Jeff Pearlman became famous for his Sports Illustrated interview with John Rocker and the subsequent “it was all your fault” confrontation instigated by Rocker the next year. Since then, Pearlman has taken to writing books about subjects that are not only interesting to fans of the actual relevant sports, but delve deeply into what was really going on behind the scenes on and off the field. First he wrote The Bad Guys Won! about the 1986 New York Mets; then Love Me, Hate Me: Barry Bonds and the Making of an Antihero; now he provides an inside account of what went on with the flamboyant, three-time Super Bowl champion Dallas Cowboys of the 1990s in Boys Will Be Boys: The Glory Days and Party Nights of the Dallas Cowboys Dynasty.
Simultaneously beloved and reviled, the Dallas Cowboys unilaterally took the mantle of “America’s Team” under public relations wizard Tex Schramm in the 1960s and 70s. Led by a character straight out of a Western with his intelligence, football knowledge, piety and charm, coach Tom Landry formulated a consistent contender year-after-year. In the 80s, the Cowboys collapsed and were purchased by a somewhat cartoonish oilman named Jerry Jones, who along with the true football genius Jimmy Johnson, rebuilt the Cowboys into a title contender on the field; a cash cow off the field; and, similarly to the old Cowboys, hedonists nonpareil. The difference was that the Cowboys of Schramm and Landry were able to maintain the facade of clean-living All-American boys, while the Jones Cowboys couldn’t care less about their image as long as the players showed up on Sunday ready to play.
The problem with success, as stated neatly in the film American Gangster, is that it has enemies. Some come from without; others within. The rest of the NFL generally hated the Cowboys and their holier-than-thou attitude during the Schramm/Landry years; and hated Jones even more for his desperation to garner attention and credit for himself, as well as boatloads of money—-and he was notoriously successful on both counts.
As the team grew from a 1-15 disaster in Jones/Johnson’s first season into a title contender within three years, the “who gets the credit?” game began to be played behind the scenes. According to the book, it was Johnson, above all, who built the team into the machine that it became with his keen eye for talent and strict (yet flexible when it came to the star players) disciplinary codes. The book relates how this desire for credit and circumstances (the implementation of the NFL salary cap just when the Cowboys were poised to win four of five straight Super Bowls) combined to unravel what had been built just as quickly as it was constructed.
The duality of the cast of characters and their public personas is more complicated than the perception of good guy vs bad guy and is related in the book in the following ways with the following people who helped build, then destroy, what those Cowboys were:
- Jerry Jones:
It’s a function of one’s personality to have the courage to try and make a load of money and not care about the consequences of failure. How does one go about being an oilman anyway? How does he know where to drill? And what happens if he fails? Jones was so intent on striking it rich, that he searched and searched and finally hit the mother lode of oil. While some are content to have the security of having a job and a paycheck every two weeks, others are seeking the contentment of having their own jet and owning a football team while wielding a load of power.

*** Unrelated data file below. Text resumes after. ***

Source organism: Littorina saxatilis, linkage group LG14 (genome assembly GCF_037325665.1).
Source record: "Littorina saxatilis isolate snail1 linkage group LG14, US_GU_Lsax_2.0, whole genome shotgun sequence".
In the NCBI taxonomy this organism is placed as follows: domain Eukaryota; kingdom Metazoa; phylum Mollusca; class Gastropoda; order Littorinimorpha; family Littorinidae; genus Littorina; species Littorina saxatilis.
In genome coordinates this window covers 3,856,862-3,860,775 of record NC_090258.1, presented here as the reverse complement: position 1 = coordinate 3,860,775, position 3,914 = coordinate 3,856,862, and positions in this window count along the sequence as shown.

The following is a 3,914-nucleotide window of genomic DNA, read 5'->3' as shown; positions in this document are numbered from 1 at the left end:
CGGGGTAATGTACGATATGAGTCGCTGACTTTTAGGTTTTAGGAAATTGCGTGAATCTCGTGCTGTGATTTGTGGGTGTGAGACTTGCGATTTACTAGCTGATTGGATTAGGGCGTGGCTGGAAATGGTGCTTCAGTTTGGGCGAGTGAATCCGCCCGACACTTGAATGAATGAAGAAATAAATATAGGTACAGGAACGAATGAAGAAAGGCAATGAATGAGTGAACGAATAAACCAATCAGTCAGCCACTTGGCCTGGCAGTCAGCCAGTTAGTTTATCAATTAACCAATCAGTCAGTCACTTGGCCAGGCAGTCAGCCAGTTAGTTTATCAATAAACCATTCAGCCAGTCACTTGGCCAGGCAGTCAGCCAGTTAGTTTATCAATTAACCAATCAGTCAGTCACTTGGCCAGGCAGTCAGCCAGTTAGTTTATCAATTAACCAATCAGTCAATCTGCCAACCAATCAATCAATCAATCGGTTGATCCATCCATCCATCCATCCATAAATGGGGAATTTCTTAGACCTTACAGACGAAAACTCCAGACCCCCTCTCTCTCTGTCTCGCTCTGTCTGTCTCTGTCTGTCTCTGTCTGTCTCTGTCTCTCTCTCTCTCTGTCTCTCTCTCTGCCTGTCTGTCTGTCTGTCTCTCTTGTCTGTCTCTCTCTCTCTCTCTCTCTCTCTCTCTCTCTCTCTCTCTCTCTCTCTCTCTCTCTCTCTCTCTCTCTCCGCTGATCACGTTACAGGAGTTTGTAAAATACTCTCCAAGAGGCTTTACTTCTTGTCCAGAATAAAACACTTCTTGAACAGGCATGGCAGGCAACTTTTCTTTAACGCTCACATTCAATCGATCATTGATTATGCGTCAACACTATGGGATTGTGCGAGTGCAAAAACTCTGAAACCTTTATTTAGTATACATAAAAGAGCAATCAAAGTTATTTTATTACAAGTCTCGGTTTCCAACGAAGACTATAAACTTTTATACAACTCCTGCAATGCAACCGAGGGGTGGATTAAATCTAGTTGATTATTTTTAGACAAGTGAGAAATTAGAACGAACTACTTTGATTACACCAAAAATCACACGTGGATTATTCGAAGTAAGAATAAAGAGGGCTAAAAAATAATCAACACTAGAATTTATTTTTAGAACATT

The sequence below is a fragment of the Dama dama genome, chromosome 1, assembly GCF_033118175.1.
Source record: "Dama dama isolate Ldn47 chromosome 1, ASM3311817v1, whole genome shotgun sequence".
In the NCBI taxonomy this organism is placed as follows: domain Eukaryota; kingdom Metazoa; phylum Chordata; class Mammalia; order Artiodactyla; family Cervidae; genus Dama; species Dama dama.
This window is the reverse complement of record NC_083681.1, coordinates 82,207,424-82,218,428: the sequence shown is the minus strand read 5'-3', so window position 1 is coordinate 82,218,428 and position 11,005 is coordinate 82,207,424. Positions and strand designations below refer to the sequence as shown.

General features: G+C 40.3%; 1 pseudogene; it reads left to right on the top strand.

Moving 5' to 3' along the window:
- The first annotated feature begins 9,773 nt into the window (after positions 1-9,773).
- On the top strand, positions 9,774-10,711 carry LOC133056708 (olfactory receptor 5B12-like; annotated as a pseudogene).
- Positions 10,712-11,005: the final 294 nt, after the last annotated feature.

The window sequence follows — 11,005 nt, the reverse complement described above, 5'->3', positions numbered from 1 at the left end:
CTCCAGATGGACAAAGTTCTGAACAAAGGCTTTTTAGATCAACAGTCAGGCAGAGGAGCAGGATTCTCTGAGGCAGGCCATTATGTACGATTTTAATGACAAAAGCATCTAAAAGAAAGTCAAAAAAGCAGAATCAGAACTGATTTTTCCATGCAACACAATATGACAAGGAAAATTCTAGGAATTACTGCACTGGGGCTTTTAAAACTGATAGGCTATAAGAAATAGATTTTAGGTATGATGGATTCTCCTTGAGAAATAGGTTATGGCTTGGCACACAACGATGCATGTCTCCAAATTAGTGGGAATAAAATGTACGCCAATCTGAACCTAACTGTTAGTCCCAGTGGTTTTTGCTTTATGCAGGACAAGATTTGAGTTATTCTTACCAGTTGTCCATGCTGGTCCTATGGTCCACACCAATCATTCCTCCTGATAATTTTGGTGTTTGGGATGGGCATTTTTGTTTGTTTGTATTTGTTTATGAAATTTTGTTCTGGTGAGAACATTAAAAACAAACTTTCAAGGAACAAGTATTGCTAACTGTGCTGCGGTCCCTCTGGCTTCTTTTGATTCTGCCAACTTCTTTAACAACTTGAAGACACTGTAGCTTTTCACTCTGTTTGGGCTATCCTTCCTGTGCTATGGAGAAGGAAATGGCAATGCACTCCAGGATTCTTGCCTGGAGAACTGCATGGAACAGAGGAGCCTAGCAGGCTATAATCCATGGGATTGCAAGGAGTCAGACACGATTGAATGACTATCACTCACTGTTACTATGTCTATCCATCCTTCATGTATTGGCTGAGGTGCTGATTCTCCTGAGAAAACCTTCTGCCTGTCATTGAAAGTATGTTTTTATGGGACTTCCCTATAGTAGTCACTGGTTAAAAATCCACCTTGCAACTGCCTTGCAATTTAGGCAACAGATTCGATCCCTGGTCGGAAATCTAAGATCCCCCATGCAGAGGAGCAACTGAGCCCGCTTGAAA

Jones is a smart man, there’s no question, but is he a football man? The details in the book indicate that the answer is no. After the quest for credit became too much of a war, Jones forced Johnson out and took over as the team’s architect and began the process of running them into the ditch. His fantasies of becoming another version of Oakland Raiders legendary boss Al Davis and running the entire franchise didn’t ring true as Jones went off to earn his money while Johnson—-his college teammate at the University of Arkansas—-went about the task of climbing up the coaching ladder and learning how to spot and mold a football player along the way.
The lax disciplinary procedures, win at all costs, and “look the other way” attitude of player behavior contributed mightily to the team’s downfall. Jones’s running of the team’s draft was almost embarrassingly bad. Trusting his own self-inflated ego for selecting players, Jones helped to dwindle the team’s talent pool as much, if not more than the salary cap did; while Johnson created a pipeline to replace departing veterans through his deft manipulation of the draft, Jones’s picks barely, if at all, contributed. Jones’s selection of a washed up college coach in Barry Switzer to replace Johnson not only antagonized his quarterback, Troy Aikman, but gave the other players carte blanche to behave however they wanted and it eventually ruined the team.
It says something for Jones’s lack of hypocrisy that he was chasing women with the same fervor that his players were, but not much for his control of the team. (It must be disturbing beyond words for a 60-something-year-old man with clownish facial surgery and a hairpiece to be saying things to women such as: “Give me five minutes with you and I’ll take you to heaven.”) Note: Having a lot of money and power is conducive to saying things such as this to women and not having a drink thrown in your face.